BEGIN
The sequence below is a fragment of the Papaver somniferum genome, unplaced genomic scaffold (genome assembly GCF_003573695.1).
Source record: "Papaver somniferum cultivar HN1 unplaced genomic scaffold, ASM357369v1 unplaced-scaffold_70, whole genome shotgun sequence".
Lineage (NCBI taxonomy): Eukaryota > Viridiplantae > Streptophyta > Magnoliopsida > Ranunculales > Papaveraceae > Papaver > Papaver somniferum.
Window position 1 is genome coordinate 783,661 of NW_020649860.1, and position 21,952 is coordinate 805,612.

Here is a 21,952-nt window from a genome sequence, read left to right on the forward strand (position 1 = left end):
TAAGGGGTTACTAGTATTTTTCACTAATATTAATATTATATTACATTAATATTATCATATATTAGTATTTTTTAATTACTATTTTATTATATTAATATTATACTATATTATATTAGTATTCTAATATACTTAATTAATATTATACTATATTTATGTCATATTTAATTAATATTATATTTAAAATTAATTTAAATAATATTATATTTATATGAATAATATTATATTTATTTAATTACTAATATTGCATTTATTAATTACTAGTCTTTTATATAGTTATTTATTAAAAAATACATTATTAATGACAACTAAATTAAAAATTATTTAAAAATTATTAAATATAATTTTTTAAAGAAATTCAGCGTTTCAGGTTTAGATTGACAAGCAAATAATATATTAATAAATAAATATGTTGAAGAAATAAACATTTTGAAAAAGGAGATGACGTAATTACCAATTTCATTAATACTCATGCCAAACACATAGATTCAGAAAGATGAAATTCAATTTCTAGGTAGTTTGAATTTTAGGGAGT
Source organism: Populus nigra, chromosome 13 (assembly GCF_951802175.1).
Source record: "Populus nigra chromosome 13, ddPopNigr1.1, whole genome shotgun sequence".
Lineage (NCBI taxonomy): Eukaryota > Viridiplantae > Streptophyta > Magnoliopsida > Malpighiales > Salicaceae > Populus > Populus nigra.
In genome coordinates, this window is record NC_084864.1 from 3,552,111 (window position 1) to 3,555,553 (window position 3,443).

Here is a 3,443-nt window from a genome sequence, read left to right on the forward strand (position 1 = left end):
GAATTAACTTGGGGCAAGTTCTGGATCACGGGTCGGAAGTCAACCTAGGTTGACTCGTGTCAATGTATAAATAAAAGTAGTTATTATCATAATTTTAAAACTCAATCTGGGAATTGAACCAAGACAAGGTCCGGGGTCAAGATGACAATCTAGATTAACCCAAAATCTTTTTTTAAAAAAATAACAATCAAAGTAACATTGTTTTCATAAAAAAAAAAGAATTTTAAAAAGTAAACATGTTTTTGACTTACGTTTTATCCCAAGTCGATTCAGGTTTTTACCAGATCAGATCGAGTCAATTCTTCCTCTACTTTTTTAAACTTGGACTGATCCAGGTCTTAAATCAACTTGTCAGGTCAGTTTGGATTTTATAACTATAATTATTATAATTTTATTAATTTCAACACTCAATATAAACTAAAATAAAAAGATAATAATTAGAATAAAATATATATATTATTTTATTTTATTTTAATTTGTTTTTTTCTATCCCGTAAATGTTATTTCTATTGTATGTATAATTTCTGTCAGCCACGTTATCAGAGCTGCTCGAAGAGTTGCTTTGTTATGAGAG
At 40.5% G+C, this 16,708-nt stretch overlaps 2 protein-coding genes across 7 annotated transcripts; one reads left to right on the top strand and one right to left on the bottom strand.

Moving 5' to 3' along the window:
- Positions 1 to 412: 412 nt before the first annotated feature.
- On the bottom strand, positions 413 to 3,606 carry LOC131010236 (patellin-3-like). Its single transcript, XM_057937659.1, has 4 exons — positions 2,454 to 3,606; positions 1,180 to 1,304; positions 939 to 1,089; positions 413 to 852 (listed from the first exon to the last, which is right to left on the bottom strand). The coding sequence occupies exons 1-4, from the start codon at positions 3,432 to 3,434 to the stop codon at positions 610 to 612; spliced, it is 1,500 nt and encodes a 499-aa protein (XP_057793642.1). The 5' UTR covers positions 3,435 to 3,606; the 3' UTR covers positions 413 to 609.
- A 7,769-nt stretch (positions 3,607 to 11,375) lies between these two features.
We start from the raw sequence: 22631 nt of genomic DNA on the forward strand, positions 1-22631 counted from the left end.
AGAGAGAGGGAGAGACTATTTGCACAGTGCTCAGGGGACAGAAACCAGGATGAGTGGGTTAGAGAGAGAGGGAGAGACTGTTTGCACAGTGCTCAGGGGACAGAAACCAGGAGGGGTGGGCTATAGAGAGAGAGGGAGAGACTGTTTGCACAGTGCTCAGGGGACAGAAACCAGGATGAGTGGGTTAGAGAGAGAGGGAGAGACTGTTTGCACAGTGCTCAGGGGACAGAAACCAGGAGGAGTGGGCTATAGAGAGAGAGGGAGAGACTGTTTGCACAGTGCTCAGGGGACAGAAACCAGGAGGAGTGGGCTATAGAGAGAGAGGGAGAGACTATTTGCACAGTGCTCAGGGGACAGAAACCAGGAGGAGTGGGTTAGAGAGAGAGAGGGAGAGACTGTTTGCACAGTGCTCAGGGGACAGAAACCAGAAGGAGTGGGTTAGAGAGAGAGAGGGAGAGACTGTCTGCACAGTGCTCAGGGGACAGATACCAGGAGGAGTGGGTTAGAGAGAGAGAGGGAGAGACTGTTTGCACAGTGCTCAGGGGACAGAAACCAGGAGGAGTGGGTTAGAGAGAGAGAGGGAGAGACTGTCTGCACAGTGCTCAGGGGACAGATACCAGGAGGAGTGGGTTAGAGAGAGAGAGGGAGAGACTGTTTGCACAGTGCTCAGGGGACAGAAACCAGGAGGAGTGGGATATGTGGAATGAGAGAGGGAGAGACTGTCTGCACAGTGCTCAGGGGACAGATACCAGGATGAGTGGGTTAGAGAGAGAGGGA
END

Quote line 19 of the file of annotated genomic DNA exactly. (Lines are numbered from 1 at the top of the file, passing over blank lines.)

AGAGAGAGGGAGAGACTATTTGCACAGTGCTCAGGGGACAGAAACCAGGATGAGTGGGTTAGAGAGAGAGGGAGAGACTGTTTGCACAGTGCTCAGGGGACAGAAACCAGGAGGGGTGGGCTATAGAGAGAGAGGGAGAGACTGTTTGCACAGTGCTCAGGGGACAGAAACCAGGATGAGTGGGTTAGAGAGAGAGGGAGAGACTGTTTGCACAGTGCTCAGGGGACAGAAACCAGGAGGAGTGGGCTATAGAGAGAGAGGGAGAGACTGTTTGCACAGTGCTCAGGGGACAGAAACCAGGAGGAGTGGGCTATAGAGAGAGAGGGAGAGACTATTTGCACAGTGCTCAGGGGACAGAAACCAGGAGGAGTGGGTTAGAGAGAGAGAGGGAGAGACTGTTTGCACAGTGCTCAGGGGACAGAAACCAGAAGGAGTGGGTTAGAGAGAGAGAGGGAGAGACTGTCTGCACAGTGCTCAGGGGACAGATACCAGGAGGAGTGGGTTAGAGAGAGAGAGGGAGAGACTGTTTGCACAGTGCTCAGGGGACAGAAACCAGGAGGAGTGGGTTAGAGAGAGAGAGGGAGAGACTGTCTGCACAGTGCTCAGGGGACAGATACCAGGAGGAGTGGGTTAGAGAGAGAGAGGGAGAGACTGTTTGCACAGTGCTCAGGGGACAGAAACCAGGAGGAGTGGGATATGTGGAATGAGAGAGGGAGAGACTGTCTGCACAGTGCTCAGGGGACAGATACCAGGATGAGTGGGTTAGAGAGAGAGGGA